King Stitt, the man that made being a DJ cool

The early 1970s saw the beginning of the deejay explosion in Jamaica. The explosion continued throughout the roots reggae era of the late 1970s, culminating in the establishment of dancehall music proper in 1983. This ‘jive-talking’ over already existing rhythms, began with Winston ‘Count Matchuki’ Cooper, when he introduced the phenomenon as a selector on the Luke Lane/Charles Street-based sound system, Tom The Great Sebastian, during the 1950s.

Although most of the credit for the groundwork associated with dancehall, hip-hop and rap, has been accorded to U-Roy, Matchuki remains the foundation of the genre.

U-Roy himself, is quoted as saying, “Matchuki was a man I used to love to listen to. I used to say I’d like to be like this man”. Using signature phrases like, “Whether you’re young or you’re old, you just got to let the good times roll”, Matchuki on many occasions, energised lethargic audiences, elevating them to fever-pitched hysteria. His voice can be heard on the Duke Reid-produced ska recording Alcatraz, credited to the Baba Brooks band.

Matchuki not only motivated U-Roy, but paved the way for the emergence and heroics of one Winston ‘King Stitt’ Sparkes.

Born with a disfigured face, Stitt was not always accepted.

The selector turned the setback into an advantage, proudly stating, “I am the ugly one, Van Cleef,” taking a cue from the 1966 movie, The Good, The Bad And The Ugly.


Possessing immense wit, humour and articulation belying his appearance, Stitt was more like a walking encyclopedia of Jamaican music. I must admit that I am indebted to Stitt, who helped make me musically better off.

His wit was demonstrated on one occasion when I asked to purchase an album from him titled Soul Vendors On Tour. His response was simply, “that gone pon tour long time”, which meant they were no longer in stock.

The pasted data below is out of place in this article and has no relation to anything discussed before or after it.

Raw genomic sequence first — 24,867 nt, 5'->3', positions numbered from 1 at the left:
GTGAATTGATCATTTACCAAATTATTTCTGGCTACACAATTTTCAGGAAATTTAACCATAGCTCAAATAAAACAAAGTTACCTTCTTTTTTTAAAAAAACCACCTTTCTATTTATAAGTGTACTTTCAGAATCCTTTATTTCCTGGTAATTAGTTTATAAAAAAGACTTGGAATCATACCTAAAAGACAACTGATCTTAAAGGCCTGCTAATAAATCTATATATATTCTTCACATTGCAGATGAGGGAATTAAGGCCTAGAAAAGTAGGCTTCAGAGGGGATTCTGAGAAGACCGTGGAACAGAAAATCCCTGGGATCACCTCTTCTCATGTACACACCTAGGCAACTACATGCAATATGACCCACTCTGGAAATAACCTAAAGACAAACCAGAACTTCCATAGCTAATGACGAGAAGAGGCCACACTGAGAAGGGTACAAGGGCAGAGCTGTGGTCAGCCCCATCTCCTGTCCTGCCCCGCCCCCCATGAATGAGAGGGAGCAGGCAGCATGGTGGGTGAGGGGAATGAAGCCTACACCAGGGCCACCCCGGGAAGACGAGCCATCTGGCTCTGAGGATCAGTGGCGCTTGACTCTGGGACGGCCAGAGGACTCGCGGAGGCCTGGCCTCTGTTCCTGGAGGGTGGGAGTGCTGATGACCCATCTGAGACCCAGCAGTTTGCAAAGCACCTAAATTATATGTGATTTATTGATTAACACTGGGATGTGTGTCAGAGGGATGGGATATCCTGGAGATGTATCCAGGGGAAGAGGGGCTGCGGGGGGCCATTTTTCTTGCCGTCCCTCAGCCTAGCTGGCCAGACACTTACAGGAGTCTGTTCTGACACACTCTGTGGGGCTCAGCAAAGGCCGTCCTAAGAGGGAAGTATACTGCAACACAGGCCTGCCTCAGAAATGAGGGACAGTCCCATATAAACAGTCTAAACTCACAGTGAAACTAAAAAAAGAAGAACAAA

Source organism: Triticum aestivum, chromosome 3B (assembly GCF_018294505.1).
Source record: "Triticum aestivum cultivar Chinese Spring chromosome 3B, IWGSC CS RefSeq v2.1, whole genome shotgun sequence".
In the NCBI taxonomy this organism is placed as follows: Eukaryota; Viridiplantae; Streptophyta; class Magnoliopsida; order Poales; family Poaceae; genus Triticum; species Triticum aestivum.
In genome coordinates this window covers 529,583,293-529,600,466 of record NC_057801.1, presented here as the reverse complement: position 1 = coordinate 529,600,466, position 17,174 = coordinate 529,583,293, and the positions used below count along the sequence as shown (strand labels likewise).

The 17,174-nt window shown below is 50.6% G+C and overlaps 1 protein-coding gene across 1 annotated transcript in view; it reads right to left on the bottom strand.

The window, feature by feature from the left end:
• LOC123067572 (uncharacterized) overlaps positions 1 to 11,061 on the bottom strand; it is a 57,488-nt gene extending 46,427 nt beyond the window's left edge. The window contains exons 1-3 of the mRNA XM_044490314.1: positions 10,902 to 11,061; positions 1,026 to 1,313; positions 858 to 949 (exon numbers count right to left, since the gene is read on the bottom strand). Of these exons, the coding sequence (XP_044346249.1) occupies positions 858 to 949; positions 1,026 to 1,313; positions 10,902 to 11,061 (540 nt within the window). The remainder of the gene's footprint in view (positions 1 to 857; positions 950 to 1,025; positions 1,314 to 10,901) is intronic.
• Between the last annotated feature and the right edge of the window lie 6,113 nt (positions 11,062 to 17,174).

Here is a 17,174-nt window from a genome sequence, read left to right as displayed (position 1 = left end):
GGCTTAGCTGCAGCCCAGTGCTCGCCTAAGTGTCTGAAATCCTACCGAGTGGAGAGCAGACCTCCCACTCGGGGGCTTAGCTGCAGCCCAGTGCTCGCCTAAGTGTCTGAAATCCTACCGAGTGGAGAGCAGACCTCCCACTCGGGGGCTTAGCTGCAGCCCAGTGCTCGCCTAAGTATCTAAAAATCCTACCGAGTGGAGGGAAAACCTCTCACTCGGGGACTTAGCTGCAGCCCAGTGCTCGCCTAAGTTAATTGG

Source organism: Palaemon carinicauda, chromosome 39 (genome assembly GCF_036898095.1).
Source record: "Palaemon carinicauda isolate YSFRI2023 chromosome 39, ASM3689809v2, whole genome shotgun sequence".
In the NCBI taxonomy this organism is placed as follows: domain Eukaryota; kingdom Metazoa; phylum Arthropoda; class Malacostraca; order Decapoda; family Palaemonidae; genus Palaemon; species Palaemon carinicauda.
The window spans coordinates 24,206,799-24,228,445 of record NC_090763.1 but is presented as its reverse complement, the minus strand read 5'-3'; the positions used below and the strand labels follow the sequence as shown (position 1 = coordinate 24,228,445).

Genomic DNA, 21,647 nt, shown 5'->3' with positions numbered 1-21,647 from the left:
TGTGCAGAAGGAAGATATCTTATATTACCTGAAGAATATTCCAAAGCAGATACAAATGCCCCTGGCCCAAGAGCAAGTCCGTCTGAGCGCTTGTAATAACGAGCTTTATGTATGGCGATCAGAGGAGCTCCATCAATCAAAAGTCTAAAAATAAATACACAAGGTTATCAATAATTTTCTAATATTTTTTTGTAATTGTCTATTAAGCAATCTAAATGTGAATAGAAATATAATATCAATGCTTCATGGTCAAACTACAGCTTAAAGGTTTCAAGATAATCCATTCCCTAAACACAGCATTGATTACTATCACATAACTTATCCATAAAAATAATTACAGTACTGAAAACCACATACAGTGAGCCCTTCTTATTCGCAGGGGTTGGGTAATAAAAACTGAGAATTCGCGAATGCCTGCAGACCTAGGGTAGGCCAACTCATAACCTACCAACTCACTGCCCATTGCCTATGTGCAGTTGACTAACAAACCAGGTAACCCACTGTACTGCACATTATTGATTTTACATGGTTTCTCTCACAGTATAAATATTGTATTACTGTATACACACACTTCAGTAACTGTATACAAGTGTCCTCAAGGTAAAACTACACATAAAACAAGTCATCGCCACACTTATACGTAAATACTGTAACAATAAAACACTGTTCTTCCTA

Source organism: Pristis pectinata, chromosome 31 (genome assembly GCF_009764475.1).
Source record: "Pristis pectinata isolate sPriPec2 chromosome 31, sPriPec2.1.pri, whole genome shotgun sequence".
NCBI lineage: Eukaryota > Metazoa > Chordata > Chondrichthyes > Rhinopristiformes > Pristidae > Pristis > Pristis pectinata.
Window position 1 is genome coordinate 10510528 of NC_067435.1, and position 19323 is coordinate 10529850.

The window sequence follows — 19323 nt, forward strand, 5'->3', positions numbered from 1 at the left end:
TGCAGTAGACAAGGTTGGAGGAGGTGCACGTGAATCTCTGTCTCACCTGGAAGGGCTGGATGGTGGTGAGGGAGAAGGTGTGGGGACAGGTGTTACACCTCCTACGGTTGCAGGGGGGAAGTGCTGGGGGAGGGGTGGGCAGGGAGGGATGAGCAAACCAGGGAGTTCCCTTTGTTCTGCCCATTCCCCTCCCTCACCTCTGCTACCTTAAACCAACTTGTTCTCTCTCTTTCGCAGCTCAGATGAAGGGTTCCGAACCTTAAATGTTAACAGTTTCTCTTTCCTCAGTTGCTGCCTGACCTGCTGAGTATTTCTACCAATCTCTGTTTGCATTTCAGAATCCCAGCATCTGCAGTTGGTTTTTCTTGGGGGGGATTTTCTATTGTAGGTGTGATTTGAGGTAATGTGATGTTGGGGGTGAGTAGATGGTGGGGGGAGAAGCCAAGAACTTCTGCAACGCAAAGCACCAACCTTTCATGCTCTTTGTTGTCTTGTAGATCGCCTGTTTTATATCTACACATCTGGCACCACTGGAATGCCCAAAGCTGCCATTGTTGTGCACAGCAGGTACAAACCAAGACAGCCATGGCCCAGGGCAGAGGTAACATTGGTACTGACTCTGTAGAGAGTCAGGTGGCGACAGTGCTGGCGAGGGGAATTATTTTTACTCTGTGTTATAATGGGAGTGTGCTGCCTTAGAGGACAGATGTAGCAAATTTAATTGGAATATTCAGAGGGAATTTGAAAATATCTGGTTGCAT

Stitt was born in Kingston on September 17, 1940, and grew up there. Before getting into music, he tried his hand at woodwork, but soon ventured into the area he loved most, by first becoming a handyman for one of Kingston’s top sound system operators during the 1950s, Lord Koos The Universe, which operated out of a restaurant named Sterling’s at the intersection of East Queen’s and East streets in downtown Kingston.

Stitt’s frequent attendances at dances brought him to the attention of the sound system giant, Clement ‘Sir Coxson’ Dodd and his sound, Sir Coxson’s Downbeat.

At first, he worked as a handyman who would sometimes dance to entertain fans.

“I started my career on a Friday evening in 1957 at the Barbeque Lawn along Fleet Street. Count Matchuki took on to me because I could dance,” said Stitt.

He would eventually be drawn into the deejay business by Matchuki’s encouraging words. “If you can dance to those records, then you could make a good deejay”.


Carl ‘Mannie’ Campbell, who at one time operated one of Coxson’s sets, and was a close friend of Stitt’s, explained the stages of Stitt’s elevation to the top.

“He got the practice when the selectors took a break, and then Mr Dodd put him on the No.4 set. He got promoted to the No.3 set when King Sporty migrated, and then to set No.2. Stitt got the No.1 set after Richard who had relieved Matchuki, left.”

Stitt’s jive talking was stinging yet soothing: “Love is true, love is pure, love is something no doc can cure, now let the musical spotlight fall on the man Bibi Seaton,” he would declare in ceremonial fashion, before playing the artiste’s record, while interjecting in mid-play some shouted phrases.

Stitt got into the recording business through the urgings of producer Clancy Eccles. In an interview with Eccles, he told me: “I saw King Stitt those days with Coxson, and knew he had a talent to talk, and decided to put him on the rhythm of a song I wrote, titled Shoobeedoo. The result was Stitt’s first recording and first big hit of 1969, Fire Corner, from which came his famous introductory toast: